However, if you look at the list of all IPOs in the second half of 2019, you’ll notice that the majority currently trade below their initial offered price. Not the great majority, but definitely the majority.

So maybe WeWork’s failed IPO was really just a reflection of poor management and business strategy, or perhaps it was a reflection of a greater problem in the world of private companies going public.

If the latter is true, then why is there such a disparity between private valuations and public stock performance, and what does this mean for the market at large?

The answers vary depending on who you ask. The New York Times claims the poor IPO performance stems from years of private investors in Silicon Valley “spoiling” emerging companies; in other words, there has been a startup bubble in the U.S which is slowly beginning to deflate. CNBC claims investors are becoming more conservative when it comes to companies selling stories of potential growth and earnings, rather than selling figures of current growth and earnings (WeWork is a clear materialization of this theory). Others postulate that it has nothing to do with the companies themselves, and has everything to do with an increasingly bearish market due to trade conflicts with China and imminent Federal Funds Rate hikes.

It could also very well be a product of all three theories. It seems investors are being more cautious about companies with dubious valuations backed by insufficient earnings, and this could be a product of greater apprehension in the markets. During time periods when the market is pervaded with positive sentiment, as it was in 2016 or 2013, investors tend to be less focused on carefully scrutinizing company fundamentals than they are on not missing out on widespread profits. In years like these, companies like WeWork would fare much better as they could ride the wave of market growth. So, when hot, trendy companies like WeWork or Uber or Fiverr fail to perform on the stock market, this is a signal that the stock market is not growing blindly. There’s certainly more nuance involved, but this is a general truth which cannot be ignored when analyzing the current market atmosphere.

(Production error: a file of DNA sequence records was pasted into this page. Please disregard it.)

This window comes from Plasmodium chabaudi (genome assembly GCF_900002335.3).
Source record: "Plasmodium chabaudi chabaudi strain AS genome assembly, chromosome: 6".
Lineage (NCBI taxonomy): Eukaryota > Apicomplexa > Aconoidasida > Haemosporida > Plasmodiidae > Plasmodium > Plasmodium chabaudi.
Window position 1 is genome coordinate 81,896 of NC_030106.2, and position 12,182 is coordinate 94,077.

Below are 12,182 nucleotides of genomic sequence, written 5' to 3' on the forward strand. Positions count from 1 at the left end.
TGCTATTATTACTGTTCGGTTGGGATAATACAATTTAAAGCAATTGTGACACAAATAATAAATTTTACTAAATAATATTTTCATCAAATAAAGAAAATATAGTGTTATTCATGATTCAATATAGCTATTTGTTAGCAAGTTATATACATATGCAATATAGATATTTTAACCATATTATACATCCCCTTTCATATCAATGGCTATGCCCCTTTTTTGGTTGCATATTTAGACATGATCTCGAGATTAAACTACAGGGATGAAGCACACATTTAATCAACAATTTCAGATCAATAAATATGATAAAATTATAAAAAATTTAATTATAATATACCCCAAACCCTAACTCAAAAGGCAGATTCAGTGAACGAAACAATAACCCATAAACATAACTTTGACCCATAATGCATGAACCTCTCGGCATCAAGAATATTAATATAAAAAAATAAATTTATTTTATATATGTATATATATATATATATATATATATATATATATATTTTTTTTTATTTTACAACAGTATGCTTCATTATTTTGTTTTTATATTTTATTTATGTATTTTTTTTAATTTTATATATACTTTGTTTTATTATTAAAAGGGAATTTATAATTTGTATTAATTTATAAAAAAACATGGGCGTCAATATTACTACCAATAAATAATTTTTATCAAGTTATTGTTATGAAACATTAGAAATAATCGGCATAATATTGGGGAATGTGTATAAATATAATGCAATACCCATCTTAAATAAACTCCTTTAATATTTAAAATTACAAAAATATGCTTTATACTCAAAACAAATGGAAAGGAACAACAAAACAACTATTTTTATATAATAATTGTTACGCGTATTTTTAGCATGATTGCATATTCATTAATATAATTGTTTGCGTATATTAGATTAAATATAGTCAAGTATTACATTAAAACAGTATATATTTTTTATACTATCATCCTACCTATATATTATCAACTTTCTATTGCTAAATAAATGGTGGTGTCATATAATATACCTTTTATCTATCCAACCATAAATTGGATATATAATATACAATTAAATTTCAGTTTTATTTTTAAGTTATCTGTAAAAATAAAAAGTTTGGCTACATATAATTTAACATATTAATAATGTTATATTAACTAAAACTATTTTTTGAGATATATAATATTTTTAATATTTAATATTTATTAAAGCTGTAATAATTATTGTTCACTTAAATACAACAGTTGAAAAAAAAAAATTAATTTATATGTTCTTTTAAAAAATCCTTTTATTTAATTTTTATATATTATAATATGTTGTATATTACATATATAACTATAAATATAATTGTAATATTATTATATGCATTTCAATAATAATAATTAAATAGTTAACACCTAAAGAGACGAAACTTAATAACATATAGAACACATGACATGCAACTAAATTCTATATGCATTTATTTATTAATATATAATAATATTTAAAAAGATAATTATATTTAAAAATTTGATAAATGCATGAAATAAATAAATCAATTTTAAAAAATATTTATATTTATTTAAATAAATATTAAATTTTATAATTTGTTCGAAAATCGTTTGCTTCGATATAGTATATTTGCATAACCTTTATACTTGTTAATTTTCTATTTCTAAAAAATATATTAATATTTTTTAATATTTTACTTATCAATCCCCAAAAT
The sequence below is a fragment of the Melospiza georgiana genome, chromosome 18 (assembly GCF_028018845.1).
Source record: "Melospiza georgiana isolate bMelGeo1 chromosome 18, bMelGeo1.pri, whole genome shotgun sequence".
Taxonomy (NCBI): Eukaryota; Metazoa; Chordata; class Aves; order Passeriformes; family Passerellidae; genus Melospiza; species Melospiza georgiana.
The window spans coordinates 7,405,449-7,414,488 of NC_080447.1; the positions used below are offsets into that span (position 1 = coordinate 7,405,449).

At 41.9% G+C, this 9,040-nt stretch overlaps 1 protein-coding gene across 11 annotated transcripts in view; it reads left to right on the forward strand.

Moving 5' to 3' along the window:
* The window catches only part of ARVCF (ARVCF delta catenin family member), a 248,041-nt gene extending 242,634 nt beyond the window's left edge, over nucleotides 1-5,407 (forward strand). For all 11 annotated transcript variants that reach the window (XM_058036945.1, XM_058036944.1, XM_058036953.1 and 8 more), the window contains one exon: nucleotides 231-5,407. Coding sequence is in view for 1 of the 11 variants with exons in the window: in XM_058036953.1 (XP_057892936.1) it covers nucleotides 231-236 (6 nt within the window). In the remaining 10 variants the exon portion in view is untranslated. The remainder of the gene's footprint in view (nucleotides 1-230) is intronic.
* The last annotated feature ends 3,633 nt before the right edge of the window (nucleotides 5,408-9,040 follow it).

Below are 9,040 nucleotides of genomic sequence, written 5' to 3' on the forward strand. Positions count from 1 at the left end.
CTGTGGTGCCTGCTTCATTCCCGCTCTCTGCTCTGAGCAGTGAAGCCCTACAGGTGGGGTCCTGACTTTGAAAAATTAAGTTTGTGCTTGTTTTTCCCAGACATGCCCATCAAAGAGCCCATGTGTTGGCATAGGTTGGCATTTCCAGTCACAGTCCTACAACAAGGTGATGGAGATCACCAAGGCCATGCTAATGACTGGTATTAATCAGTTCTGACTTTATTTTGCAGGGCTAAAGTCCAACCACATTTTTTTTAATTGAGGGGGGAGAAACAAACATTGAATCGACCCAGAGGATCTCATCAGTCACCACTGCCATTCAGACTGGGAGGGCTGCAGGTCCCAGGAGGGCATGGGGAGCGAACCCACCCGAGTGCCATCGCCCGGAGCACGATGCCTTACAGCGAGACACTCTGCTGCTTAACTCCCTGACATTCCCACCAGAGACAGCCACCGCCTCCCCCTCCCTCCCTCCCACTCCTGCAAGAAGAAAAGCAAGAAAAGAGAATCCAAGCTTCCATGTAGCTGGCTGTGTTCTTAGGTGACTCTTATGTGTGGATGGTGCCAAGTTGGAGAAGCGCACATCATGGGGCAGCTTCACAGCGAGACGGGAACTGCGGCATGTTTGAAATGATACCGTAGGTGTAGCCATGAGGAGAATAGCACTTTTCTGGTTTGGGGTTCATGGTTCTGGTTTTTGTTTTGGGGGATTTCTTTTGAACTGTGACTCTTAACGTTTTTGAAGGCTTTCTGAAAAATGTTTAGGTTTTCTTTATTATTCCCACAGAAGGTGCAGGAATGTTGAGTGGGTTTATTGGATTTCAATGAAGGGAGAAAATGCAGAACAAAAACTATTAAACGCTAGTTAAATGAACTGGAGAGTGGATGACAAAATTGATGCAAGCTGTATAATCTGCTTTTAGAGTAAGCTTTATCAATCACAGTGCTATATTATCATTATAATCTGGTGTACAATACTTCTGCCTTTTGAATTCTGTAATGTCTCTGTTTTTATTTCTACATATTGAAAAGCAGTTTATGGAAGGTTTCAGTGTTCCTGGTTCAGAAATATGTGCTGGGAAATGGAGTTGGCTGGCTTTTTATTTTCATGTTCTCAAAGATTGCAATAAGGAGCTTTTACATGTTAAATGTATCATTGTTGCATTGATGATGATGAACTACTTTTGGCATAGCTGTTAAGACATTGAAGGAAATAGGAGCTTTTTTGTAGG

While this is going on, the startup bubble is still alive and well, as there are around 200 startup unicorns globally with a combined valuation of $861 billion. This valuation seems great, until you realize that this year’s IPO class is the least profitable in terms of earnings since 1999, according to CNBC.

So, what this all tells us is that there currently exists a clear disagreement between the private market and the public market. Now, the question for investors to ponder is which market will follow which.

Works Cited:

Cover Photo Source: https://images.markets.businessinsider.com/image/5d8ce3572e22af03cd1fab25-1856/2019-09-26t142433z568498632rc1dfad91d90rtrmadp3peloton-ipo.jpg

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Rodriguez, S. (2019, September 9). Softbank Asks WeWork to Shelve its IPO. CNBC. Retrieved from https://www.cnbc.com/2019/09/09/softbank-asks-wework-to-shelve-ipo-reports-ft.html

Hernbroth, M. (2019, July 19). Ahead of its IPO, WeWork’s Adam Neumann Reportedly Sold Shares he Owned in the Company and Took Loans Worth $700 Million. Inc. Retrieved from https://www.inc.com/business-insier/wework-adam-neumann-sold-portions-stake-company-loans-700-million-ipo.html

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Rooney, K. (2019, September 18). This Year’s IPO Class is the Least Profitable of Any Year Since the Tech Bubble. CNBC. Retrieved from https://www.cnbc.com/2019/09/18/this-years-ipo-class-is-the-least-profitable-of-any-year-since-the-tech-bubble.html